Return of the Crab Claw Rig?

A new take on the age-old Crab Claw rig just may be the perfect sail configuration for today's motorsailers.
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 The Delta Wing Sail—Seagate Sailing’s vision of a computer-controlled crab-claw rig that stows away belowdecks—has some heavyweight backers

The Delta Wing Sail—Seagate Sailing’s vision of a computer-controlled crab-claw rig that stows away belowdecks—has some heavyweight backers

Seagate Sailing's Delta Wing Sail just might be the perfect motorsailing rig

In its traditional sense, a motorsailer is an uneasy compromise—a displacement powerboat consigned to carting around a heavy rig and sails; a sailboat doomed to drag along a hefty payload of engine and fuel in a hull shape that’s not designed for fast sailing.

How would it be if that rig could disappear—and reappear—at the touch of a button, thereby eliminating windage and redundancy when under power and leaving you with the spacious accommodations and clean decks of a powerboat? You’d never need worry about air draft on the ICW, or most other waterways for that matter, and you’d eliminate a lot of maintenance worries too.

An innovative new sailing concept

Enter the Winelec 2.0 Motorsailer, a concept boat from Italy that blends sail and power in a most ingenious way. Its “masts” are a pair of arches—one fixed, the other pivoting to lie flat on deck when not in use. The sail itself is nowhere to be seen.

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But here’s the fun part. At the press of a button, the forward arch lifts off the deck to stand upright. After that a row of hatches along the deck edge opens, and a long carbon fiber boom appears, which is lifted up the arches on a trio of electric cars until it reaches a preset height. The boom then splits open lengthwise—it’s hinged at its forward end—to unroll a crab-claw sail of the type most commonly associated with Pacific fishing outriggers. As the sail is trimmed to catch the wind, so the Winelec’s electric motors automatically switch off.

This is Seagate Sailing’s view of the future, and it is no pipe dream. Numbered among founder Marcello Segato’s core team is one Andy Claughton, who is the director of the Wolfson Unit at Britain’s Southampton University.

This is where the world’s foremost boat and rig designers come to have their ideas tested, and nearly 30 years ago it tested a variety of modern and traditional rigs for C.A. Marchaj’s groundbreaking book Sailing Theory and Practice. No prizes for guessing which rig proved the most aerodynamically efficient when reaching and running—yes, the crab claw.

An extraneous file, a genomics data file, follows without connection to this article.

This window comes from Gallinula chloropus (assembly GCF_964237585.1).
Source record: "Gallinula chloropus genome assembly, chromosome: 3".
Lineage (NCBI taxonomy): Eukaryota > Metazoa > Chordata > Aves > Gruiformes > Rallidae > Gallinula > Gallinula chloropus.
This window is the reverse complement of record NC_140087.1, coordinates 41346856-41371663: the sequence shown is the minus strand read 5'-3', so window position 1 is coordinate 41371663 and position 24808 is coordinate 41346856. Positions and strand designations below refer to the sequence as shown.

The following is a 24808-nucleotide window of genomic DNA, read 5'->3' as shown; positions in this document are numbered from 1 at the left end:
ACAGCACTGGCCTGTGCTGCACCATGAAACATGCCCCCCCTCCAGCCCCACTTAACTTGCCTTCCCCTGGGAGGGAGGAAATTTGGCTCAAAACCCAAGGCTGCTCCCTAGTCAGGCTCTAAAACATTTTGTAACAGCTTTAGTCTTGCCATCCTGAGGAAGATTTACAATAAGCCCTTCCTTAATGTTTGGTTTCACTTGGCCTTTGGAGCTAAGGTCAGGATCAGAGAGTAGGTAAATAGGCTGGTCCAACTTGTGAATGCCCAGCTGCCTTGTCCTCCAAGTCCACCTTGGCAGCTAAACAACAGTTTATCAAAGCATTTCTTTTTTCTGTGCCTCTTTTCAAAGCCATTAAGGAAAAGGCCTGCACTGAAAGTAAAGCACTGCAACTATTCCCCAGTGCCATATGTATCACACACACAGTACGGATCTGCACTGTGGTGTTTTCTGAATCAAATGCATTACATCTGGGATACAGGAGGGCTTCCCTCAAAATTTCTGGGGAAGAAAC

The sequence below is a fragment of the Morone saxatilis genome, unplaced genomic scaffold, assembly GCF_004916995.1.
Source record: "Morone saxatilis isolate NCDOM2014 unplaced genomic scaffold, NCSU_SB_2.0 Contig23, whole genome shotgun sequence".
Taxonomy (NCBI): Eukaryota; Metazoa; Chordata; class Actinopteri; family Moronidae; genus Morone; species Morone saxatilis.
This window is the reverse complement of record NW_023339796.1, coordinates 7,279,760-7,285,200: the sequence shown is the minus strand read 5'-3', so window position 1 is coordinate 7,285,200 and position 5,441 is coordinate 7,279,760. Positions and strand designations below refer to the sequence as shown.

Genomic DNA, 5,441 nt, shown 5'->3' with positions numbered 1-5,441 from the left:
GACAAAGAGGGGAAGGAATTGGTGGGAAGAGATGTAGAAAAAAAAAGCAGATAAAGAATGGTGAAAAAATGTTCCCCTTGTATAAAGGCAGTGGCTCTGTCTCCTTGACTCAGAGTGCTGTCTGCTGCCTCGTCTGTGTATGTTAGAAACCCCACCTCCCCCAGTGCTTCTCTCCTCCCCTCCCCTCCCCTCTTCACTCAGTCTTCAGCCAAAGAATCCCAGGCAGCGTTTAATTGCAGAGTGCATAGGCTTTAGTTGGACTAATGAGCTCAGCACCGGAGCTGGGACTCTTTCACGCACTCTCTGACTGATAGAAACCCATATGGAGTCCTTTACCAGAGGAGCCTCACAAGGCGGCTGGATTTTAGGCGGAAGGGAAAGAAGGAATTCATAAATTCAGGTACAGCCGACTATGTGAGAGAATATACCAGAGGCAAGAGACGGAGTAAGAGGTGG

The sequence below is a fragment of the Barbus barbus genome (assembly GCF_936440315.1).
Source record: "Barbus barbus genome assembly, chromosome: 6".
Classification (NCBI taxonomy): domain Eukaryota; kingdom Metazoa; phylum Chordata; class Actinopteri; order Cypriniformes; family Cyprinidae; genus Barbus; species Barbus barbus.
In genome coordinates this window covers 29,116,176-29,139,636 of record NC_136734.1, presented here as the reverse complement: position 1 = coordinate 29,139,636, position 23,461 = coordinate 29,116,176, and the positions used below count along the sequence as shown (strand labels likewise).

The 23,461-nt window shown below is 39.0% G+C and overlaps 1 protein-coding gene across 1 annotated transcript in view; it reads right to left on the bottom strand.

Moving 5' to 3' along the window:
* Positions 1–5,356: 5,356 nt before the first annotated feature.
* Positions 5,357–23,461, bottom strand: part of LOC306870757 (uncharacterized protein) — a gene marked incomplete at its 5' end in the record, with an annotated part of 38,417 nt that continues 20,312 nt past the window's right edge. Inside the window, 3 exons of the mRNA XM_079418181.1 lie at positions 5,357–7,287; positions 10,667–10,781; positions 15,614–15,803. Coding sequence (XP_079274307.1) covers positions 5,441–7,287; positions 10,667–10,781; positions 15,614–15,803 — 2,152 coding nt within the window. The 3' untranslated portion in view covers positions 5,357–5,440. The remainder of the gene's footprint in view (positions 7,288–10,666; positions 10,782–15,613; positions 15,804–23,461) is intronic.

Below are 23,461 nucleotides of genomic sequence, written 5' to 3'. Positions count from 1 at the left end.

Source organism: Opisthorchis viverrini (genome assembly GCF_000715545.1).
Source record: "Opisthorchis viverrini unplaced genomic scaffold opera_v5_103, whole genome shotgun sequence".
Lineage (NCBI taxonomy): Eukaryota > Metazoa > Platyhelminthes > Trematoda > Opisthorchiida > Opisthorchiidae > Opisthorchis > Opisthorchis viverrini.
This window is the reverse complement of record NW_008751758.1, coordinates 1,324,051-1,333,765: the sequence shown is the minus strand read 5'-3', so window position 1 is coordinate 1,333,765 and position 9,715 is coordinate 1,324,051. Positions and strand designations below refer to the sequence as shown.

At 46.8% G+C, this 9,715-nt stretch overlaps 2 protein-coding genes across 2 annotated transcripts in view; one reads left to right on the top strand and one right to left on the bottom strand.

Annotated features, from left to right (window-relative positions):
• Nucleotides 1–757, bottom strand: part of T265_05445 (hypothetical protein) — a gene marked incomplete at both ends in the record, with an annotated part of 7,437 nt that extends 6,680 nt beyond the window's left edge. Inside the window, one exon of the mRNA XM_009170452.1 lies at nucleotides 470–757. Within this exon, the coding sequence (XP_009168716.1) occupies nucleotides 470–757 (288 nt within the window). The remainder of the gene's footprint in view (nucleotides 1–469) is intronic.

Segato’s inspiration was the pedelec—pedal-electric—bicycle, which now accounts for over 35 percent of bike sales in Europe. The name Winelec is a combination of wind and electric, bespeaking the hybrid nature of the boat with its electric motor. Claughton’s involvement lends instant credibility to the project, and a prototype is currently in build.

From a purist’s point of view, the Winelec won’t provide a satisfying sailing experience. To come about, the sail must first be furled into its booms, after which the assembly is shuttled over the arches to the other side of the boat before it can be opened on the new tack. Not only that, the rig won’t point any higher than 50 degrees to the apparent wind—it is most efficient between 80 and 160 degrees— though that won’t bother those who contend that gentlemen don’t sail to weather. Should your destination lie upwind, you just make the rig disappear back under the deck, and the silent motors do the rest.

In fact, the boat could decide that for you. Seagate’s Cruise Control software (under development) will weigh up wind direction, sea state, COG current and boatspeed to decide if power or sail or a combination of both is the most efficient way of getting you to your destination.

Along with Claughton, Segato has assembled a heavyweight cast of designers and engineers—among them Harken’s Giampaolo Spera—who are also adapting the concept to commercial applications. They’re calling it the Delta Wing Sail, though whether it’s a true wing or not is debatable.

Back in the South Pacific, though, it’s still the crab claw, and it’s still helping islanders zip between atolls with the greatest of ease.

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